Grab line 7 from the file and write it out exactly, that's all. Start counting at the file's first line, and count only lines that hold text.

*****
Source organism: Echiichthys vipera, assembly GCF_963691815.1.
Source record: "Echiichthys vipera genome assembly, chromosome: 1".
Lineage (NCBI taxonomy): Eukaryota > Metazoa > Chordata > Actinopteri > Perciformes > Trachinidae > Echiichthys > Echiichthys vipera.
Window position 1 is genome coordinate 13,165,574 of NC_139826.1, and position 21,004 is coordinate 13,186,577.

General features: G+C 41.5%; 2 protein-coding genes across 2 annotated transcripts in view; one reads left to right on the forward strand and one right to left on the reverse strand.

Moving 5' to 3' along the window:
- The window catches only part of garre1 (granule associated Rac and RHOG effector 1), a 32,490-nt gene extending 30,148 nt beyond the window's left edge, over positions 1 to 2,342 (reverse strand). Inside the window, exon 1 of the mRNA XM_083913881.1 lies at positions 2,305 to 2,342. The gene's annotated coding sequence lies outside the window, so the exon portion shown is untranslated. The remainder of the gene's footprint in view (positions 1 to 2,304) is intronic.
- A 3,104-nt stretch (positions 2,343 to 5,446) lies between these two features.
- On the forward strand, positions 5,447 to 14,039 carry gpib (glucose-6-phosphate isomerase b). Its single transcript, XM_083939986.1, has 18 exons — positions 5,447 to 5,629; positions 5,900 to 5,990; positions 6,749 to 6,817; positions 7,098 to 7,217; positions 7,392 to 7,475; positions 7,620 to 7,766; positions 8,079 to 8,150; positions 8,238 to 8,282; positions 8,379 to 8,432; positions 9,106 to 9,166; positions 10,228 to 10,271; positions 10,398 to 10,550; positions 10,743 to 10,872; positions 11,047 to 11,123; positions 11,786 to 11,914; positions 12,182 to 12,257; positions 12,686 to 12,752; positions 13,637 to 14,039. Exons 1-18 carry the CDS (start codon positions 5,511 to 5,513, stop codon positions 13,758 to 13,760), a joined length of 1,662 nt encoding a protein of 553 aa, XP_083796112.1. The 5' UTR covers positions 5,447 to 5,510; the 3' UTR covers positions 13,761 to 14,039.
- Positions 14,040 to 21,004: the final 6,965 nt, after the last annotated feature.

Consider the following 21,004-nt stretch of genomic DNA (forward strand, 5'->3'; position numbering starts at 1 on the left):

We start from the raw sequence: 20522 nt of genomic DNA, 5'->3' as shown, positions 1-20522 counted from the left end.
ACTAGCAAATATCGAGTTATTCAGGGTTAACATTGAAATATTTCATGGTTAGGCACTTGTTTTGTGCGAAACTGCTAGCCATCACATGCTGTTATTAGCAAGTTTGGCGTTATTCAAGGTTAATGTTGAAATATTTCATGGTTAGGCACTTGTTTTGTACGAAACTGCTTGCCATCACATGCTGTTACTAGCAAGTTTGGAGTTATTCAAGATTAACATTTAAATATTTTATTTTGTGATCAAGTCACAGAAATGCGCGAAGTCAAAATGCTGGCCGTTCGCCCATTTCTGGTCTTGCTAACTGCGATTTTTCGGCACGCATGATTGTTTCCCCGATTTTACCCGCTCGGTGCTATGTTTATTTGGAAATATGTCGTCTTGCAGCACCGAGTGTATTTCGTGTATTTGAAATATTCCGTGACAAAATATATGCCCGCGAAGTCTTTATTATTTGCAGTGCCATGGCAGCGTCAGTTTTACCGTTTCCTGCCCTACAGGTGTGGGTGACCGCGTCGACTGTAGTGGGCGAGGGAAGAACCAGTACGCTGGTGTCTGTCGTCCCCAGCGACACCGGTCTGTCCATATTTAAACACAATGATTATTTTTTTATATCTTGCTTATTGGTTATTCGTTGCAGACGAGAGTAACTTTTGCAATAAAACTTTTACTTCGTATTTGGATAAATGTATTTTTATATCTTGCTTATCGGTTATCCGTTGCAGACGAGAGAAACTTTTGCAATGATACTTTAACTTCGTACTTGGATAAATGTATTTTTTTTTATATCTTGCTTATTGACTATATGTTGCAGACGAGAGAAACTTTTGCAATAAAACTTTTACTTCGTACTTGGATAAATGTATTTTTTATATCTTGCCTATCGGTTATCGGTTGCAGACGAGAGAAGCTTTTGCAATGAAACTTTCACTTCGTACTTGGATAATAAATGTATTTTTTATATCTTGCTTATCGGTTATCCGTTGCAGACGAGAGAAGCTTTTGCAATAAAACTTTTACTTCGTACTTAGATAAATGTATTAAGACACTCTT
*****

- The window catches only part of garre1 (granule associated Rac and RHOG effector 1), a 32,490-nt gene extending 30,148 nt beyond the window's left edge, over positions 1 to 2,342 (reverse strand). Inside the window, exon 1 of the mRNA XM_083913881.1 lies at positions 2,305 to 2,342. The gene's annotated coding sequence lies outside the window, so the exon portion shown is untranslated. The remainder of the gene's footprint in view (positions 1 to 2,304) is intronic.